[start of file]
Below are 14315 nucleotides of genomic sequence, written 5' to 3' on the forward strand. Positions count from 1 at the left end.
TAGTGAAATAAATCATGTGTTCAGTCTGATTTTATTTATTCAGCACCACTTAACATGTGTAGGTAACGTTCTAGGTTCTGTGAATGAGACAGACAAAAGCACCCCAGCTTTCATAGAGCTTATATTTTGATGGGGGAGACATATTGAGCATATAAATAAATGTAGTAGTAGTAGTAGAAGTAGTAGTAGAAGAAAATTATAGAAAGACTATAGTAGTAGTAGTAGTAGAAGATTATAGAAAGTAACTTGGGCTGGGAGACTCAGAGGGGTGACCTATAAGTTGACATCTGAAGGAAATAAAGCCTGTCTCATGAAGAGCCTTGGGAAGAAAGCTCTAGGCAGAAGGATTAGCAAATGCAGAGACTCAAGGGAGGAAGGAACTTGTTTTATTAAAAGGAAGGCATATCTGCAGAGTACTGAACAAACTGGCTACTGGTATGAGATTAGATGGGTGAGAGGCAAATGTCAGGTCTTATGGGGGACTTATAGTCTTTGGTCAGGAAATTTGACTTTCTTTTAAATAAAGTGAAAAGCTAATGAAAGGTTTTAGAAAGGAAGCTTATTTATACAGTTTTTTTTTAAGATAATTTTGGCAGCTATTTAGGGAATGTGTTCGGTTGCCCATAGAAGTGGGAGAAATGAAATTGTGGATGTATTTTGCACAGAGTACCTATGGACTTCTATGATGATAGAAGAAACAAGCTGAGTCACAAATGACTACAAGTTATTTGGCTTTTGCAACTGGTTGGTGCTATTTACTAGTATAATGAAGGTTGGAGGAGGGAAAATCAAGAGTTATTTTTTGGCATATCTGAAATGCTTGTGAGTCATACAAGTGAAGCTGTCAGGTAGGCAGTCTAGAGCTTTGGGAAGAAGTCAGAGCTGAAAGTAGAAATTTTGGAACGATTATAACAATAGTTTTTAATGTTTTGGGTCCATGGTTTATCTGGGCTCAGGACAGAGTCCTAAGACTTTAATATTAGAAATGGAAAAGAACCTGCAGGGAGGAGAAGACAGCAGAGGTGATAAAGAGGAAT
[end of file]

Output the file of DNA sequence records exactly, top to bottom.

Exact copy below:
Below are 14315 nucleotides of genomic sequence, written 5' to 3' on the forward strand. Positions count from 1 at the left end.
TAGTGAAATAAATCATGTGTTCAGTCTGATTTTATTTATTCAGCACCACTTAACATGTGTAGGTAACGTTCTAGGTTCTGTGAATGAGACAGACAAAAGCACCCCAGCTTTCATAGAGCTTATATTTTGATGGGGGAGACATATTGAGCATATAAATAAATGTAGTAGTAGTAGTAGAAGTAGTAGTAGAAGAAAATTATAGAAAGACTATAGTAGTAGTAGTAGTAGAAGATTATAGAAAGTAACTTGGGCTGGGAGACTCAGAGGGGTGACCTATAAGTTGACATCTGAAGGAAATAAAGCCTGTCTCATGAAGAGCCTTGGGAAGAAAGCTCTAGGCAGAAGGATTAGCAAATGCAGAGACTCAAGGGAGGAAGGAACTTGTTTTATTAAAAGGAAGGCATATCTGCAGAGTACTGAACAAACTGGCTACTGGTATGAGATTAGATGGGTGAGAGGCAAATGTCAGGTCTTATGGGGGACTTATAGTCTTTGGTCAGGAAATTTGACTTTCTTTTAAATAAAGTGAAAAGCTAATGAAAGGTTTTAGAAAGGAAGCTTATTTATACAGTTTTTTTTTAAGATAATTTTGGCAGCTATTTAGGGAATGTGTTCGGTTGCCCATAGAAGTGGGAGAAATGAAATTGTGGATGTATTTTGCACAGAGTACCTATGGACTTCTATGATGATAGAAGAAACAAGCTGAGTCACAAATGACTACAAGTTATTTGGCTTTTGCAACTGGTTGGTGCTATTTACTAGTATAATGAAGGTTGGAGGAGGGAAAATCAAGAGTTATTTTTTGGCATATCTGAAATGCTTGTGAGTCATACAAGTGAAGCTGTCAGGTAGGCAGTCTAGAGCTTTGGGAAGAAGTCAGAGCTGAAAGTAGAAATTTTGGAACGATTATAACAATAGTTTTTAATGTTTTGGGTCCATGGTTTATCTGGGCTCAGGACAGAGTCCTAAGACTTTAATATTAGAAATGGAAAAGAACCTGCAGGGAGGAGAAGACAGCAGAGGTGATAAAGAGGAAT